Why should you care about the coral reefs?
We need healthy coral reefs for a healthy world. They are home to more than 1 million diverse aquatic species. They provide new medicines for humans, fisheries are dependent on them and they provide a natural barrier protecting coastal cities, communities and beaches.
If we continue producing the same amount of carbon dioxide as we do today, we won’t see coral reefs 20 to 50 years from now [32. Katharina Fabricius. Revolution.]. If carbon dioxide emissions continue as predicted, reefs will literally start dissolving in 2070. Scientists know, from the fossil record, that reefs have been heavily impacted by high carbon dioxide events in the past, and it took them millions of years to recover. [33. Union of Concerned Scientists. www.ucsusa.org & Katharina Fabricius.]
We don’t have millions of years for our reefs to re-emerge.
Video Link: “Why the ocean matters” from National Geographic
Warnings of Acidification: What damage has already been done?
If the loss of food chains, the destruction of coral reefs and the change in our oceans chemistry is not enough to convince you of the potential catastrophic impact of ocean acidification – let’s look at some of the damage that has already occurred due to ocean acidification.
In all the five global mass extinctions, changes to the world’s carbon cycle and to the oceans chemistry are to blame.[34. J.E.N. Veron. “Mass extinctions and ocean acidi?cation: biological constraints on geological dilemmas.” Coral Reefs. 2008.]
Today’s rapid carbon dioxide changes are comparable to mass extinctions because of how quickly the conditions of the world are changing. In the past, there were also high levels of carbon dioxide, but life had thousands, if not millions, of years to adapt. Today, species have years, maybe decades to adapt.
We do know of one period in the last 300 million years when the oceans changed as fast as today: the Palaeocene-Eocene Thermal Maximum (PETM) period. It was 55 million years ago that a trillion tonnes of methane burst from the ocean. Once in the air, the methane changed to carbon dioxide. World temperatures rose six degrees and carbon dioxide levels doubled to 1800 ppm. [35. Science News. “Oceans Acidifying Faster Today Than in Past 300 Million Years.” March 7, 2012.]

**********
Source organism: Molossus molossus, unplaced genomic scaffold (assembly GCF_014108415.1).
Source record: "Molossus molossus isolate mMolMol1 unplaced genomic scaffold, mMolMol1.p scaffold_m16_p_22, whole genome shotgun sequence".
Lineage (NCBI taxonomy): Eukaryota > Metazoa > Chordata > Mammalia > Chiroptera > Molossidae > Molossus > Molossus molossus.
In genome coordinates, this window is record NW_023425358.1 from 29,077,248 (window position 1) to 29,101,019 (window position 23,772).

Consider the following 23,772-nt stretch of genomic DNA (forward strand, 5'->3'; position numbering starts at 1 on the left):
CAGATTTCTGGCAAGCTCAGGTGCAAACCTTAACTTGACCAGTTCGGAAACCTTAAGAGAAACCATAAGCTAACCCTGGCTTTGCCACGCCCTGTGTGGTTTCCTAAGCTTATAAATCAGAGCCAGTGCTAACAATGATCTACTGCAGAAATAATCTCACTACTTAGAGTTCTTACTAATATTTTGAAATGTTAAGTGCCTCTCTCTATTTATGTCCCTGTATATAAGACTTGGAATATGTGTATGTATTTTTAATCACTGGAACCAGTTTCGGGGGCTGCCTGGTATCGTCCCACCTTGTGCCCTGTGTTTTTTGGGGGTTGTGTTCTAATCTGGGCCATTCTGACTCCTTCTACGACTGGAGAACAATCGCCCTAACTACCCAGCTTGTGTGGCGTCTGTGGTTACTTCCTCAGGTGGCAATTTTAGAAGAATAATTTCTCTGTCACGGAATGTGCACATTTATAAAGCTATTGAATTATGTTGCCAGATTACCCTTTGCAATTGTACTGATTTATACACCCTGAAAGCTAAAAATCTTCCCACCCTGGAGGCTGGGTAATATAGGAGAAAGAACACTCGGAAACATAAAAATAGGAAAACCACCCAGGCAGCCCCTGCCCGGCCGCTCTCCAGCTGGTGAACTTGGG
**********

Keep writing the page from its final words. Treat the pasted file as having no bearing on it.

This drastic change caused ocean acidification and killed millions of ocean and land species.[36. New Scientist. “Oceans acidifying at unprecedented speed.” March 2012. Michael Marshall.]
It took thousands of years for the ocean’s pH to drop by 0.5.
The ocean pH levels of today are predicted to fall another 0.3 to 0.5 units by 2100. This means we could see massive changes to ocean life just like we did 55 million years ago.[37. Science News. “Oceans Acidifying Faster Today Than in Past 300 Million Years.” March 7, 2012]
Coral Reef Devastation: Papua New Guinea
If you want to see the future of ocean acidification and the impact it will have on our ocean’s coral reefs – just look at the waters of Papua New Guinea.
Coral Reef Ecologist Dr. Katharina Fabricius studied coral reefs in Papua New Guinea around volcanic cracks in the sea floor where carbon dioxide naturally bubbles out, making the water very acidic [38. Katharina Fabricius et al. “Losers and winners in coral reefs acclimatized to elevated carbon dioxide concentrations.” Nature Climate Change.] – much like the future impact of ocean acidification.
What Dr. Fabricius witnessed was frightening. Acidification caused losses in coral diversity, behaviour, growth and population. Diversity of corals dropped by 40 percent and the reef became dominated by one form of coral. She learned that in highly acidic waters, reefs would be much simpler and offer fewer habitats for the hundreds of thousands of species that rely on thriving coral reefs.[39. Australian Government. Australian Institute of Marine Science. www.aims.gov.au/]
In as soon as the next few decades, ocean acidification and temperature stress from global warming will likely lead to severely reduced diversity, structural complexity and resilience of Indo-Pacific coral reefs. If atmospheric carbon dioxide concentrations increase to 750?ppm by the end of this century as expected – the ocean waters will get more acidic (pH going from 8.1 to 7.8) and most reef organisms will suffer.
The Dwindling US Shellfish Industry
The shellfish industry is dependent on hatcheries that supply larvae to shellfish farmers. Oyster farmers on the Pacific Northwest coast of the United States are already feeling the impact of ocean acidification on their livelihood[40. PBS. NewsHour. Trouble in the water:Acidifying Oceans Hinder Health of Northwest Shellfish. Dec. 7, 2012.]. Even small changes to the level of ocean acidity can drastically impact the larvae survival of shellfish.
A few short years ago, Pacific Northwest hatcheries that supplied oyster larvae were dying en masse. The Pacific Ocean water had become too acidic and it ate away at the young oyster shells before they could fully form. The larvae died within two days. Farmers learned that natural tide and wave patterns in the Pacific Northwest bring acidic ocean water to the coast. Larvae production in the US Northwest plummeted 80 percent between 2005 and 2009. To avoid future, issues hatcheries now monitor the incoming ocean water and make adjustments to the pH.
Experts predict US shellfish harvests will decline by 25 percent over the next 50 years, causing losses of millions of dollars to the US shellfish industry. Now other coastal shellfish farmers in the US are reporting similar losses. [41. Mother Nature Network.www.mnn.com]
The shellfish industry in Washington was one of the first to feel the economic effects of acidification. Now, Washington State has launched a $3.3-million, science-based plan to address the problem of ocean acidification for the region and the globe.[42. Scientific American. Washington State Declares War on Ocean Acidification. Nov. 27, 2012.]
Now that you understand the impact of ocean acidification, what are you going to do? You can take action, make smart consumer choices and spread the word.